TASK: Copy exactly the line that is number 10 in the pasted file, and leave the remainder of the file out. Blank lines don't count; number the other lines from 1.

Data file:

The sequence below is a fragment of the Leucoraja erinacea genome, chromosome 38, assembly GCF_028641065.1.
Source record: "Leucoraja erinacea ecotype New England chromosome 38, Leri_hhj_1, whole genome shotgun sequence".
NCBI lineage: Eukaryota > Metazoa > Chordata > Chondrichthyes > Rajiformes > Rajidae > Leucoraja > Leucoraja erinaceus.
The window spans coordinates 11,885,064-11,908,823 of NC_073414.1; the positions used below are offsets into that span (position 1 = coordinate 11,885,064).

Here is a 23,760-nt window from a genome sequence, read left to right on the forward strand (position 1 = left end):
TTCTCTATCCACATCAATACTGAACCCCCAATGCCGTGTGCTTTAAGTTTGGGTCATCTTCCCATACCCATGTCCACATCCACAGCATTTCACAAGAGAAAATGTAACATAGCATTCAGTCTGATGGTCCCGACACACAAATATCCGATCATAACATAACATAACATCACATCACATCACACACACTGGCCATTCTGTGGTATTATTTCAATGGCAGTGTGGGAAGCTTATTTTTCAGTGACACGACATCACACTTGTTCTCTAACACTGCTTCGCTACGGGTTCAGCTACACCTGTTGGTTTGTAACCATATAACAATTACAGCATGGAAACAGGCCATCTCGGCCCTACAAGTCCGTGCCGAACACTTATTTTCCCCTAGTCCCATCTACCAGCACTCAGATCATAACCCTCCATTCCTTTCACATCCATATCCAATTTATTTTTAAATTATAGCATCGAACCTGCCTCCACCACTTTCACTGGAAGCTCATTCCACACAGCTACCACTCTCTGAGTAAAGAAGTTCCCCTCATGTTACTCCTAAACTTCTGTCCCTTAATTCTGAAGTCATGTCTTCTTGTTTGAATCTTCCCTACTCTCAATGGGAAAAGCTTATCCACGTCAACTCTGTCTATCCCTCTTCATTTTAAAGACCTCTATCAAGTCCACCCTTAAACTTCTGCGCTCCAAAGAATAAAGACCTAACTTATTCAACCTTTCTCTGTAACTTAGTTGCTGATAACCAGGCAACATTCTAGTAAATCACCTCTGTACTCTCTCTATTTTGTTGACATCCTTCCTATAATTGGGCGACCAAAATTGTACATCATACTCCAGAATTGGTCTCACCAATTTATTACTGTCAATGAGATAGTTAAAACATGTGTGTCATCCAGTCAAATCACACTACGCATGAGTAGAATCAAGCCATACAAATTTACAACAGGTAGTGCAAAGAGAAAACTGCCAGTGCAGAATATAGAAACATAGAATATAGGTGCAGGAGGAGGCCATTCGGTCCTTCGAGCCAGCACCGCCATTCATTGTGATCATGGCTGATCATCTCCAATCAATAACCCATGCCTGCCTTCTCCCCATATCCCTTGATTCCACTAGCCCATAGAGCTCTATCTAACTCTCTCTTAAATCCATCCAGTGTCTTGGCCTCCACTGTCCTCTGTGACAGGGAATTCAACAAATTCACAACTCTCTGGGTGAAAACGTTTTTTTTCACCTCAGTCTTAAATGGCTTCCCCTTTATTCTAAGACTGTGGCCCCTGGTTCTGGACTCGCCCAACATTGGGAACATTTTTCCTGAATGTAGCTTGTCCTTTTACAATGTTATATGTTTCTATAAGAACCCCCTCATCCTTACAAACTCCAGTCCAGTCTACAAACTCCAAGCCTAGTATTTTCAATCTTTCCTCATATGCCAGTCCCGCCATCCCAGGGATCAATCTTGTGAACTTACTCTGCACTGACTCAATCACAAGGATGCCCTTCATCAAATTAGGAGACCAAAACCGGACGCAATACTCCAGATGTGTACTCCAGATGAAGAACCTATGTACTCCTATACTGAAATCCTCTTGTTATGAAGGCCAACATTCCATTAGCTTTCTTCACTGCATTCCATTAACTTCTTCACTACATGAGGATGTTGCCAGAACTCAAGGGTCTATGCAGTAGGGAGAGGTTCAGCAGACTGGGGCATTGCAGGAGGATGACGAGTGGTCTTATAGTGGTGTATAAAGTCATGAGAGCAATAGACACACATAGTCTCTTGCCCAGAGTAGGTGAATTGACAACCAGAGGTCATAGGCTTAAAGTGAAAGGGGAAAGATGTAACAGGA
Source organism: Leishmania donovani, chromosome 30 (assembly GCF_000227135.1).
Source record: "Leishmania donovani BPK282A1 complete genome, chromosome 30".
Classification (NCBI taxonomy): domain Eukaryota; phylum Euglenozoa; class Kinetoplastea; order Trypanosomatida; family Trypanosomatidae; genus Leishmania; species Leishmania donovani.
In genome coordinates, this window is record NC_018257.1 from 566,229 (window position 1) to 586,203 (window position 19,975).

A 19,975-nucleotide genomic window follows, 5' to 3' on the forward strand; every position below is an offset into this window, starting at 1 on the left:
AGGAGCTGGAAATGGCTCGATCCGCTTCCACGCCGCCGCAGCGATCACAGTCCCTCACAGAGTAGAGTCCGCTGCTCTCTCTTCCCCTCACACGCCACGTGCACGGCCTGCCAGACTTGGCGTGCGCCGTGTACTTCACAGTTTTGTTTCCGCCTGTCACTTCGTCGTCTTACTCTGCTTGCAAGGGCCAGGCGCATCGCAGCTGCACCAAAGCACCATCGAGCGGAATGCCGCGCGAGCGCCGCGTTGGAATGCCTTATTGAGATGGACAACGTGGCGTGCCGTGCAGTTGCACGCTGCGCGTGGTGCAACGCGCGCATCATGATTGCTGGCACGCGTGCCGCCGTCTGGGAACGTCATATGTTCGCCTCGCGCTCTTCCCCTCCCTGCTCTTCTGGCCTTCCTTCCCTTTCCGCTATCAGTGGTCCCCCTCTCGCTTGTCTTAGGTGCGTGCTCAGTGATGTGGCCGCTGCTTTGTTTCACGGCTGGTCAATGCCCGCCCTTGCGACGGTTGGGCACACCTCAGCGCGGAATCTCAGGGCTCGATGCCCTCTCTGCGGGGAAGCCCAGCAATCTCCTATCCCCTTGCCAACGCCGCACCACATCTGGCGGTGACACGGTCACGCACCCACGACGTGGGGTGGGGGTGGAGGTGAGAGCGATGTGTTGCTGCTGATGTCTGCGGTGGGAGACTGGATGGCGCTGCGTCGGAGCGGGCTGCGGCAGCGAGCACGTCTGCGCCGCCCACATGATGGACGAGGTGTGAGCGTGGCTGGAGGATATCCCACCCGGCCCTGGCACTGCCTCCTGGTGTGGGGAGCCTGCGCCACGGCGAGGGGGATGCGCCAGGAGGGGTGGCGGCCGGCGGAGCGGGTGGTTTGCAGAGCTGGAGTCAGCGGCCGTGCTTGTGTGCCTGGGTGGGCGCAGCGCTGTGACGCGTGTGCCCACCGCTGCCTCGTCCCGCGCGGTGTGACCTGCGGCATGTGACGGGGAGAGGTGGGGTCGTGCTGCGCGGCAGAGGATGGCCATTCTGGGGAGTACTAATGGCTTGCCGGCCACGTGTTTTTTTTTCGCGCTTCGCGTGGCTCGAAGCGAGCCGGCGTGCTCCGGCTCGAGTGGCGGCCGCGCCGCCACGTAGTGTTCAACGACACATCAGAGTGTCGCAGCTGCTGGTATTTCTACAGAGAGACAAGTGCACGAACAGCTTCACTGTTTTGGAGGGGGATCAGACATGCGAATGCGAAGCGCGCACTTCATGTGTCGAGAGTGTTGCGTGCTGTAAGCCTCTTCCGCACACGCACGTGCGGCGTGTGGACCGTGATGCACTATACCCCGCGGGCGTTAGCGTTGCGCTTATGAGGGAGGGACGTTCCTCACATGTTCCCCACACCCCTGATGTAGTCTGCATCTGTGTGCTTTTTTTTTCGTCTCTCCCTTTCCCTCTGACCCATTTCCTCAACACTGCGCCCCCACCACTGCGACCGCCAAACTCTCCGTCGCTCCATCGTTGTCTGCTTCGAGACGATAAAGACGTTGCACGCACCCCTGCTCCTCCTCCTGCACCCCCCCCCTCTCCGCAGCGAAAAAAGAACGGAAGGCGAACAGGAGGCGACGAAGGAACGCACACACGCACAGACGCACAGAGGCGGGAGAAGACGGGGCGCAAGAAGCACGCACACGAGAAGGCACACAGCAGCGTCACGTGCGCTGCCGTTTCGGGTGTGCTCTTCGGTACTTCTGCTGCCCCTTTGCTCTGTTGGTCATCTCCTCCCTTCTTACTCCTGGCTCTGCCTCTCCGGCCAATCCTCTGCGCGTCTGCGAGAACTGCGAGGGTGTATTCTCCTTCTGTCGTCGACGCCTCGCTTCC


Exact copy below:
In genome coordinates, this window is record NC_018257.1 from 566,229 (window position 1) to 586,203 (window position 19,975).